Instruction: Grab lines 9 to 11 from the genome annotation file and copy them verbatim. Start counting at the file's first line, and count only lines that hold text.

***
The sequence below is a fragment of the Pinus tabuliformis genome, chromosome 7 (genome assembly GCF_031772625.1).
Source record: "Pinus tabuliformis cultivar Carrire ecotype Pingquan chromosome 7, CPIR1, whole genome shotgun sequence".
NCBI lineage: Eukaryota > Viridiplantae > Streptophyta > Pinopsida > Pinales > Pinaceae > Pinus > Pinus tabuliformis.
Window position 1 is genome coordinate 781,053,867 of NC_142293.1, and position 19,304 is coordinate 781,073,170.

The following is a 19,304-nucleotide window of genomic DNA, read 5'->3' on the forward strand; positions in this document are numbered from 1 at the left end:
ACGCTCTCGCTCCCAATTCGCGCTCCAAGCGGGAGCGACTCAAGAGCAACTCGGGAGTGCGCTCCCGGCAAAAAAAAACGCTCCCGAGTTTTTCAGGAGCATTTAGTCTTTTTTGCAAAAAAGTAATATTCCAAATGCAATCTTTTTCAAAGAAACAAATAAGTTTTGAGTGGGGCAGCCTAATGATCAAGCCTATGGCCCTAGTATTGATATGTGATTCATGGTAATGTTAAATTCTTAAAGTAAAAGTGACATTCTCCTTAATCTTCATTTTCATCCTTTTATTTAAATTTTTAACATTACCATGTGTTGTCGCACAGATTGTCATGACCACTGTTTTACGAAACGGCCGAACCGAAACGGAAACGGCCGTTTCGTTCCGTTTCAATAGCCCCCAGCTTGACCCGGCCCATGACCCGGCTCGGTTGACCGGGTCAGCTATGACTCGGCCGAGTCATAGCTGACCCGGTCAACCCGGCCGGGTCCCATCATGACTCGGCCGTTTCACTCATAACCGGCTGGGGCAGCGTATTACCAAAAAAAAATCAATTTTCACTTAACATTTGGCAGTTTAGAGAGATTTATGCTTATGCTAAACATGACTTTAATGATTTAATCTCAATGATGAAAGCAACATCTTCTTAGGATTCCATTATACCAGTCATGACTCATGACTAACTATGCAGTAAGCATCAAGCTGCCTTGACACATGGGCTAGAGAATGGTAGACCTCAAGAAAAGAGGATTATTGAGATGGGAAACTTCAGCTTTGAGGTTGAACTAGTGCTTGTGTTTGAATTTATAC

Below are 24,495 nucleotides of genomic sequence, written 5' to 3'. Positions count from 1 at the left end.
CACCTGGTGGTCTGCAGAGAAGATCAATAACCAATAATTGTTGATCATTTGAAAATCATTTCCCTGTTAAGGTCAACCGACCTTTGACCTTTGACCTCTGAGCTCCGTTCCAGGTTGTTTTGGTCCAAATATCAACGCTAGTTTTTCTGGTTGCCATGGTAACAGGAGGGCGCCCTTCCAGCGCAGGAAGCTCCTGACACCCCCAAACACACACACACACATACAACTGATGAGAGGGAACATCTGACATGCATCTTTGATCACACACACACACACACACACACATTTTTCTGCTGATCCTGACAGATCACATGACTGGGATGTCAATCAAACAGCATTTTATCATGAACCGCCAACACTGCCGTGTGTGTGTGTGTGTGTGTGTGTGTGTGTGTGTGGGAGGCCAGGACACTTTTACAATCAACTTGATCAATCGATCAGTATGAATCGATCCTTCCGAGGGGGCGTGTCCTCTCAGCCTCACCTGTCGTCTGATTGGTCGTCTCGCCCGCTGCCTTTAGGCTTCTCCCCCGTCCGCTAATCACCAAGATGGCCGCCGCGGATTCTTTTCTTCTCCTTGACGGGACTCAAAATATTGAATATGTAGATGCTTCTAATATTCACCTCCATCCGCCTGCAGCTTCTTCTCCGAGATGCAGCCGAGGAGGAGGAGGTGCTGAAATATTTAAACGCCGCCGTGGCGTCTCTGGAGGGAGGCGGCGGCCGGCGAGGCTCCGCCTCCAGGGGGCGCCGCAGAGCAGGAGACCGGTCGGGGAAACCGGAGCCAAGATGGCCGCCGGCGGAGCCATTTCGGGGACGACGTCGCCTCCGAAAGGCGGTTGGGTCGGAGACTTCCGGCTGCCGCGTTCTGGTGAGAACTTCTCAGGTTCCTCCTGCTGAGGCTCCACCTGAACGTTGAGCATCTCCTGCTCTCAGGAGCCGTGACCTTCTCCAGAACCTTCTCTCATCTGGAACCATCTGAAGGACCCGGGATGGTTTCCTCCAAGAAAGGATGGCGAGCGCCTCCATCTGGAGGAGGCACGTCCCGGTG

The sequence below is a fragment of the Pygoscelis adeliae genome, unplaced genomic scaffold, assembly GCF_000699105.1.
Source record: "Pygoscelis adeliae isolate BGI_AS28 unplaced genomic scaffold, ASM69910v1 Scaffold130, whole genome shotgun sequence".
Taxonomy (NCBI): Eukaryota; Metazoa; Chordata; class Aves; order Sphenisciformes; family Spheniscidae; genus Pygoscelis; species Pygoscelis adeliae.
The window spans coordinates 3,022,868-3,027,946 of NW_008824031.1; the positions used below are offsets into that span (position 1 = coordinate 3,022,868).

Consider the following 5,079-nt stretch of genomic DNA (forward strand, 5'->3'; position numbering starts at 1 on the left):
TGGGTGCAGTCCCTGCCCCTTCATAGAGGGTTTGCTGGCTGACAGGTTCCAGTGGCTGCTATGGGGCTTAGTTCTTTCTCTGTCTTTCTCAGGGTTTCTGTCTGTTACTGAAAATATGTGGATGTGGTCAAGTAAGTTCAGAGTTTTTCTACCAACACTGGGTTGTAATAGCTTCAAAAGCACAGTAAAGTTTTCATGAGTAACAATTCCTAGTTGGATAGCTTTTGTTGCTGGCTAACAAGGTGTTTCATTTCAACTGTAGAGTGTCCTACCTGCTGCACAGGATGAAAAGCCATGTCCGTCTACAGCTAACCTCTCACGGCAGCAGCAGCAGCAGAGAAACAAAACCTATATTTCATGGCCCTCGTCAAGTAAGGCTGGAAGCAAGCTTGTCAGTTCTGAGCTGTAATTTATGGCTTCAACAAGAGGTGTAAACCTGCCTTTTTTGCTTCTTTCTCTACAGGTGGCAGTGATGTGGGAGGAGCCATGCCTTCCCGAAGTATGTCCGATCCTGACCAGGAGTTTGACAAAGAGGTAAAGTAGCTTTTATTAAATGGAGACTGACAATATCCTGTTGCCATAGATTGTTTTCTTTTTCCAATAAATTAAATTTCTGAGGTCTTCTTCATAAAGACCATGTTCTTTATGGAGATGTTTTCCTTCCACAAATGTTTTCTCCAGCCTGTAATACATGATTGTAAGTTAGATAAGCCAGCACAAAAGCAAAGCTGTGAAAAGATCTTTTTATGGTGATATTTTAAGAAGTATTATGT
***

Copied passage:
The sequence below is a fragment of the Pygoscelis adeliae genome, unplaced genomic scaffold, assembly GCF_000699105.1.
Source record: "Pygoscelis adeliae isolate BGI_AS28 unplaced genomic scaffold, ASM69910v1 Scaffold130, whole genome shotgun sequence".
Taxonomy (NCBI): Eukaryota; Metazoa; Chordata; class Aves; order Sphenisciformes; family Spheniscidae; genus Pygoscelis; species Pygoscelis adeliae.